My fear is that all three of those problems not only will not be addressed, but be reinforced by officials pointing to the very unrest they have created — and the worst actors taking advantage of the situation to wreck havoc — and going “see there, it’s us versus them” while filing another dozen grant requests for equipment meant for warfare.
Racial issues, ranging from the ignorance of prejudice to the soul problem of racism, are not going to be fixed with policies, ideologies, or politicians. Hearts and minds are the most difficult things to change. But we can do something about the triggers in our government, specifically in our law enforcement, that would at least slow down the escalation. Otherwise the symbiotic relationship of police brutality and cities burning is going to just keep being lather, rinse, repeat until we do.
[HM2] Eight Great Minutes in American Rhetoric
This is superb. Even in not agreeing with all of it (review boards are well and good but unless you do the three things I outlined in [HM1] they are powerless) this is some Patrick Henry-level stuff on citizenship, freedom, rights, and the responsibilities of all three. I don’t care if there is some language and it’s raw. You don’t think a 2020 version of P-Henny wouldn’t drop some F-bombs and slurs on King George in today’s vernacular? Watch this.
The whole country needs to stop right now and listen to Killer Mike. He’s verbalizing what a lot of us don’t know how to express pic.twitter.com/yiBEaicRGT
— ment (@mentnelson) May 30, 2020
[HM3] Know When to Shut Up, Charlie Kirk Edition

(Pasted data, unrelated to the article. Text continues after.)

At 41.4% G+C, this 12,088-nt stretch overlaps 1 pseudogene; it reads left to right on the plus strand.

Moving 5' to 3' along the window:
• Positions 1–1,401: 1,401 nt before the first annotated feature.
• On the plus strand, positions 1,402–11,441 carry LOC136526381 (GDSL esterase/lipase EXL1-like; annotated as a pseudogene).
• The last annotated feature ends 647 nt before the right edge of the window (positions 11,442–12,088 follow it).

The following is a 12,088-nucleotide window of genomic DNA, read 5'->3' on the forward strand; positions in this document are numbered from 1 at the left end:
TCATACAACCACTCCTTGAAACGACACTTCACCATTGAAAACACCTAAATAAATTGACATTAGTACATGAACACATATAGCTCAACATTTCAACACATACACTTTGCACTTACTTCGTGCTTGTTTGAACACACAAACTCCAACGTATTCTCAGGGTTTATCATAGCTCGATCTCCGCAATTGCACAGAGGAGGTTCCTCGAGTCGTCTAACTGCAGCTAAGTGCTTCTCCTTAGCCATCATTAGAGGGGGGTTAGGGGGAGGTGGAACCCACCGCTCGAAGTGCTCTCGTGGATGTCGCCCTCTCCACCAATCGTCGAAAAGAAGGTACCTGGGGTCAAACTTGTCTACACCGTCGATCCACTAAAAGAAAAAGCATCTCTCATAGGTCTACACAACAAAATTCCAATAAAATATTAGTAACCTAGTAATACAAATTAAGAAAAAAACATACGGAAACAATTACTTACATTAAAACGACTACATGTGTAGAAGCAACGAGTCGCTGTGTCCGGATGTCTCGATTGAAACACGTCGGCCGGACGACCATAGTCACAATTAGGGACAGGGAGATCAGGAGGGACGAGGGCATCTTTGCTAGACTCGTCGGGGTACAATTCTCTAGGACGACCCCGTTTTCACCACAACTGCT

There is a lack of self awareness and then there is 501Charlie3. Let us come together as a people to mock the ridiculousness of Charlie Kirk.
White privilege is a racist myth that has no basis in facts or data.
— Charlie Kirk (@charliekirk11) May 31, 2020
A white kid who went straight from high school to running a multi-million dollar grifting 501c3 enterprise because he was really good at selling a caricature of what “millennial college students” would want politically to rich, white, right wing millionaires and billionaires, who then flooded him with money to go and do so, has thoughts on privilege.
Shut all the way the hell up Charlie Kirk. Come back when you’ve held down a job that doesn’t primarily involve being “Charlie Kirk: Money Conduit”, being introduced to rich benefactors, and then selling to college kids that you have some kind of brilliant insight from your pitifully uncreative platitudinal Pez dispenser that functions as thinking ability.
You, sir, are the walking manifestation of not only privilege, but the apex of modern socio-political jackassery.